Hold onto your hats, it's going to be a bumpy ride! Thank you for stopping by and joining me for a while. I've recently been juggling (as all mums do) more balls than I am comfy with, and just when I felt like a professional juggler - BAM!! I get hit with this - BREAST CANCER!! I'm hoping that writing this blog will serve as some sort of therapy for me, to get me through this 'rough patch' ahead.... if it's interesting, entertaining, thought provoking or helpful to anyone else out there then that's an added bonus. If you like what you read, please visit again or click the "join" button below, and feel free to spread the word.

Friday, 9 March 2012

Chemo - It's a Rollercoaster ride!

It’s now 3 days since my first chemo session.  Looking back on it I’m thinking it wasn’t that bad.   The actual administering of the drugs by intravenous injection took about 30 minutes with the nurse slowly pushing in the plunger on each syringe to allow the drugs to mix in with the saline solution being fed into my veins.    The drugs had been kept in the fridge and some were coloured red.  This definitely looked and felt like poison being pumped into me especially as I could feel the cold creep of it spread up my arm.  Not very nice, but essential nonetheless.   The veins in my wrist started to ache and hurt a bit so the nurse laid a heat pad over my wrist which really eased this discomfort.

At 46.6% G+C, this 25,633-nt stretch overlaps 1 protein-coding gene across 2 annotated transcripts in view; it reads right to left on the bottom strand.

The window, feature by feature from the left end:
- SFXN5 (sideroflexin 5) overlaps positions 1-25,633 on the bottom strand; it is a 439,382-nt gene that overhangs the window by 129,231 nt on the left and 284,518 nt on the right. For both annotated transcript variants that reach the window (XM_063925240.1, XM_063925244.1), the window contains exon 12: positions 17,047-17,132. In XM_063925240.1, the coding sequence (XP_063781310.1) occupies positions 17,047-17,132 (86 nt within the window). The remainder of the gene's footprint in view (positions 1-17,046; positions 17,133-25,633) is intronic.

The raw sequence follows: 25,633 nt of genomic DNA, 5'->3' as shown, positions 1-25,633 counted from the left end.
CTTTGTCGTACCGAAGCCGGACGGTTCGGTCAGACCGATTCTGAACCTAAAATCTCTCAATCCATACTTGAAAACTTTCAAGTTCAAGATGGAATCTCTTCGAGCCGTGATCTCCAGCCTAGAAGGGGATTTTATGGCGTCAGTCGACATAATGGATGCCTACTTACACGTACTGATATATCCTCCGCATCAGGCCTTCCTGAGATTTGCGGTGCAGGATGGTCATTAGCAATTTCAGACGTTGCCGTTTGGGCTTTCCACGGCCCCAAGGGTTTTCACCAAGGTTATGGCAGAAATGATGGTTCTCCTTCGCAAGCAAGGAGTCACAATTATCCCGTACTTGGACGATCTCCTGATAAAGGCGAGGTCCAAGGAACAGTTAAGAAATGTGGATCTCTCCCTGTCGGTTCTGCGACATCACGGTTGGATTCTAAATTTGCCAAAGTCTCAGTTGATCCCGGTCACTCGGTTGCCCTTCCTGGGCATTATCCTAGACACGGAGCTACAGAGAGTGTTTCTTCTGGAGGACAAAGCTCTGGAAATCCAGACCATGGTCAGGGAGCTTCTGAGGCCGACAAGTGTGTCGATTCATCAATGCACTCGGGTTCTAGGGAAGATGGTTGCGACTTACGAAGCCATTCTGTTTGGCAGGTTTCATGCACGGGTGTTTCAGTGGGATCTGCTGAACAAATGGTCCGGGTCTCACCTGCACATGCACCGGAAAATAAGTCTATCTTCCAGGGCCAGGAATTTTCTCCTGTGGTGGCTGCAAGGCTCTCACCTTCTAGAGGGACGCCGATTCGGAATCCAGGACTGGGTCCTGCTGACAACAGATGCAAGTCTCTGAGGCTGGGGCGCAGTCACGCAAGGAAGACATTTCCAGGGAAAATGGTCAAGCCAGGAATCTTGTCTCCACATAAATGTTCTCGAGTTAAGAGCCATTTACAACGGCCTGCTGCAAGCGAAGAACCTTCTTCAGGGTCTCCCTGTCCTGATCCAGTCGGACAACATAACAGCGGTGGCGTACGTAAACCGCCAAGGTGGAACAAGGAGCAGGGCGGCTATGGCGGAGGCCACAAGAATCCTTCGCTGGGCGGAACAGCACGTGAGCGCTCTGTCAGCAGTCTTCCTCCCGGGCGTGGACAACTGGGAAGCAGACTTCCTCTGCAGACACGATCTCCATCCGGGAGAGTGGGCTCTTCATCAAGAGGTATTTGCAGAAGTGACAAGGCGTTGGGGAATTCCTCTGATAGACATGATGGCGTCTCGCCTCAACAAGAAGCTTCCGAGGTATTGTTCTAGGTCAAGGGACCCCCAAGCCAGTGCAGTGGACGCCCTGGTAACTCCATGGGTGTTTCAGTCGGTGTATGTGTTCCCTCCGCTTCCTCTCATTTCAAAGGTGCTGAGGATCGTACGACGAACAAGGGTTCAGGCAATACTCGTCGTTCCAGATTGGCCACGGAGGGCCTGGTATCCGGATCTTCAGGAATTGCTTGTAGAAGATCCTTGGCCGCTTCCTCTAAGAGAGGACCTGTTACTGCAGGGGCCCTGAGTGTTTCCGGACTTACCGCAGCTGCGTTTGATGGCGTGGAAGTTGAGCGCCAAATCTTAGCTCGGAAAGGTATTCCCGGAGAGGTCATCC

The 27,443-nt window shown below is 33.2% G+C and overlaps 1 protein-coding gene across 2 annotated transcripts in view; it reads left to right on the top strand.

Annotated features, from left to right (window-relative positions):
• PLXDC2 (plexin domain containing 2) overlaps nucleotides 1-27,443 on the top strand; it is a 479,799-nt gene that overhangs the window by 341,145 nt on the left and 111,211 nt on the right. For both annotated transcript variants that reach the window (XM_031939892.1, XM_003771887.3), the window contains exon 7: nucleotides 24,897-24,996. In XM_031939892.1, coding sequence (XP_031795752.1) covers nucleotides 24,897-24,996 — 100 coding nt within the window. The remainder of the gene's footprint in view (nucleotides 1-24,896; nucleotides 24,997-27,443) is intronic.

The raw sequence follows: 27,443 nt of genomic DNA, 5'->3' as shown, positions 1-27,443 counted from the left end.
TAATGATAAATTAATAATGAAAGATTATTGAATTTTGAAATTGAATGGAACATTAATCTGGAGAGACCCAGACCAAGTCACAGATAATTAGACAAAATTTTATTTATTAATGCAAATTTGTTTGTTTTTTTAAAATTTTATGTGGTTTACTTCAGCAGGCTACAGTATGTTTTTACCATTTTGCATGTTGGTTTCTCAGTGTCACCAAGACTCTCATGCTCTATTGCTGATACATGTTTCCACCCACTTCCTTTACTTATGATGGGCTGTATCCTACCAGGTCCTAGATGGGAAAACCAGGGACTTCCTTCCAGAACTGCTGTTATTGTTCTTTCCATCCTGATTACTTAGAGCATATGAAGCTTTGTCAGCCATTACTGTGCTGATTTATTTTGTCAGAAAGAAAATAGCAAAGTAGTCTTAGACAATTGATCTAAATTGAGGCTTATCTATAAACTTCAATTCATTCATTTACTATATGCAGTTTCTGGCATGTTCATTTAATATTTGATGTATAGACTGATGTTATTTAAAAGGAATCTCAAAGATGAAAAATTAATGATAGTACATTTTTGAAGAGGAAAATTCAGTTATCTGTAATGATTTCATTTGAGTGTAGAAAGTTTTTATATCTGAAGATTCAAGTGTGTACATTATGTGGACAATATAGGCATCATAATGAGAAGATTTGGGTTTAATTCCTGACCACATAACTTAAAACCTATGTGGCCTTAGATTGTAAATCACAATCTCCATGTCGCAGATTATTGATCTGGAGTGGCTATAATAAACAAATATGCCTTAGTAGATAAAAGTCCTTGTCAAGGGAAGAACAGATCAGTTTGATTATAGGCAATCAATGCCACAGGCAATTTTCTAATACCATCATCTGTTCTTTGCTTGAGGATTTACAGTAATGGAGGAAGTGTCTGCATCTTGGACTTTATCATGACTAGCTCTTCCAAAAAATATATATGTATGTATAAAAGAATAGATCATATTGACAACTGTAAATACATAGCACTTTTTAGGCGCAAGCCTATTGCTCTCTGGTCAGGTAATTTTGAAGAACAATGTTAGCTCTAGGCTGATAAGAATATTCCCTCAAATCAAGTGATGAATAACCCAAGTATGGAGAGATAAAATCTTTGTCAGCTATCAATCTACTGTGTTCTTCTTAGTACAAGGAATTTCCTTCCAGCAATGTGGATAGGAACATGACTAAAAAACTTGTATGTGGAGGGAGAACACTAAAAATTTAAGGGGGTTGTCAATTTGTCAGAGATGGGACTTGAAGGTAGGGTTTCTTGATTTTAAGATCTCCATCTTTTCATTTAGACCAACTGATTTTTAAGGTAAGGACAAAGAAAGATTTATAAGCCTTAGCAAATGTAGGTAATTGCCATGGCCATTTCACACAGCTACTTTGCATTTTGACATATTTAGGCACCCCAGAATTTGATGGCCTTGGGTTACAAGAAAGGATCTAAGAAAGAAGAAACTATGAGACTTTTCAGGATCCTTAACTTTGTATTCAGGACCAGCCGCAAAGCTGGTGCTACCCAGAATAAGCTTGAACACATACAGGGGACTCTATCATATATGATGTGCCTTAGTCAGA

The worst part was getting used to wearing the cold cap.    Before putting it on you have to make your hair wet with leave-in conditioner, this helps the cold to get to the roots easier.    I was sat in a very comfy chair, with special squishy seat pad, I would think specifically designed to avoid pressure sores on your buttocks!  Then the nurse put the cold cap onto my head.  It was already filled with freezing gel.   I thought “ooh, chilly but not too bad”, then she leant down on it more to make sure it fit really well and then she bought down this really tight strap which fit very snuggly under my chin.  See the glamorous pic – this is my best brave smile.  
I pretty much felt like I had my head in a freezing cold vice, the strap cutting into my chin underneath.  I new it needed to be tight though.  My eyes started to stream and a few tears rolled down my cheeks.   Deep breaths were needed.  A dear friend of mine had reminded me of the power of positive thinking and visualization.   I tried my best to think of warm summer breezes and a happy picnic scene, ripe juicy fruit, fat buzzing bumble bees, the kiddies laughing with all my troubles behind me.  It did help, but not initially!

 I wore the cold cap for about 4 hours. All in attempt to hold onto my crowning glory.  After the first hour, I barely noticed it thank goodness.   The pipe that links it to the machine is insulated but I asked for a towel between it and me to stop my shoulders from freezing.   Anyone going to give the cold cap a go I would say wear some very warm and comfy clothes and seriously, brace yourself for that initial half hour, it does get better though.

 I spent the 4 hours in my squishy chair reading magazines (all bought for me by friends), a book (Eat, Pray, Love by Elizabeth Gilbert) and listening to some tunes on my beloved iphone.    I had a brief chat with the nurse.  This didn’t really go that well though as she asked “Do you have children?” I nodded but was unable to answer properly as my resolve to be strong promptly crumbled and I blubbed into my hands, then searched frantically in my handbag for a tissue.  Its tricky to do stuff with your left hand if you’re right handed and your right hand is out of action.   I’m having all my drugs into my right hand as they can’t use my left because that’s the side my operation was on, and I’m a lymph node short on that side.   It’s okay though, this blubbing was bound to come at some point during the day.  I got over it quickly enough.